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Orbica is a Christchurch business with a global vision for its business intelligence and geospatial technology platform. Catherine Beard reports on why they’ve been so successful offshore.

Christchurch-based location data business Orbica uses satellites to locate and record what lies beneath the earth’s surface.

The company is gearing up for a SaaS product launch in the US after adding new staff to its New Zealand and Berlin offices this year.

Its OrbViz product combines business intelligence and geospatial technology to tell the story of data in a visually and interactively way.

The company was founded three years ago, when Kurt Janssen (pictured) eyed a lack of an offering in the market.

“It was all focused on the technology,” he recalls. “We’ve flipped that on its head from a technology-first approach to a data-first approach.

“We’ve put an inspiring company strategy in place, and we’ll be working hard to make a positive impact for people and the planet.”

That strategy includes a truly global vision. About 80 percent of its clients are in New Zealand, 20 percent are in Europe (by revenue). In Germany, Orbica works with three of the top-10 by revenue companies.


Scaling up

Janssen says the business has now moved from the start-up to “stay-up” phase.

“We’re bootstrapped and have operated on revenue from day one, and we’re putting in the hard yards right now to craft the value proposition around scaling, to move to the next stage.”

Janssen says Orbica has become an expert at achieving something much bigger than its resources would seem to allow. “I think that’s because we have a vision that’s bigger than ourselves,” he says.

This year Janssen, who is CEO, has stepped away from the operational day-to-day operations and brought on a general manager so that he can focus on strategy and growth.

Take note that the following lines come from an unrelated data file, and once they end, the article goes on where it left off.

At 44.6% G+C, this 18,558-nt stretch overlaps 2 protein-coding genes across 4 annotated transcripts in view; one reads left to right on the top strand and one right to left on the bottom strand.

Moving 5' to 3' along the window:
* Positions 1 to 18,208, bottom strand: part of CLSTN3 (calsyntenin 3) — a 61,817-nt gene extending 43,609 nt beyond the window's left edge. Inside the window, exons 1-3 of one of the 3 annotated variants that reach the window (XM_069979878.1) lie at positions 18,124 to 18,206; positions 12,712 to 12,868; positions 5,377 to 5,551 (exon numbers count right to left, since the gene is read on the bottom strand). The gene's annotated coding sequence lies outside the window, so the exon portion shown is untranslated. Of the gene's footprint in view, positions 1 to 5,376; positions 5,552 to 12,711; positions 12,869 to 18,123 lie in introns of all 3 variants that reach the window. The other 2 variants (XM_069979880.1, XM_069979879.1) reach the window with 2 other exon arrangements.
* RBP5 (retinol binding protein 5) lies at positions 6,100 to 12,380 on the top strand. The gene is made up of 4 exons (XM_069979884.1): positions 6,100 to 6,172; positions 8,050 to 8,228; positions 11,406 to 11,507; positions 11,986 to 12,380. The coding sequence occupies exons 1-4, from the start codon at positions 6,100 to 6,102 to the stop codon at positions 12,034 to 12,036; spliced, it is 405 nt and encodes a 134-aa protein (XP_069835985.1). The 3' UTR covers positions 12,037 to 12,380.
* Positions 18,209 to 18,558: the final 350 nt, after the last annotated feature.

“The business has matured in terms of its processes and operations. Being around now for three years, customers see that we are here to stay and are looking at longer-term relationships.”

An informal mentor network has helped to steer major changes. The business has also had support from Callaghan Innovation and NZTE.

Janssen says none of Orbica’s growth could have been achieved without the ‘Orbicans’ – the team. He says they are the aspect of the business he’s most proud of.

“The team is what makes things happen. They’re highly motivated, living the vision, making it happen, and doing the hard yards so that we can scale overseas.”


Advice on going global

Janssen’s advice for entrepreneurs with a global outlook is to spend time on the ground in the market they want to reach.

“You get such a different appreciation for what it’s really like on the ground.”

Trips to Berlin equip him with new thoughts and insights into what big organisations and potential customers think of Orbica’s offerings, he says.

“It’s a change in thinking. New Zealand is small in terms of population – some of these companies in Germany or the US, their revenue represents a third or more of New Zealand’s GDP.

“It gives you some perspective. You’ve got to spend time overseas, even if it’s tough to balance with home operations and family.”

He says while New Zealand is well-known overseas for its primary industries, it isn’t as well-known for its tech offering.

Despite that, tech firms can leverage the general trust in ‘brand New Zealand’ by crafting a story around their honest character.

“If we can show return on investment and a clear value proposition, we’re on the same playing field. But New Zealand can be crafted as an emotional element of the story and the brand.”

Catherine Beard is executive director of ExportNZ. Email [email protected] This article was first published in the May 2020 edition of NZBusiness.

Glenn Baker

Glenn is a professional writer/editor with 50-plus years’ experience across radio, television and magazine publishing.


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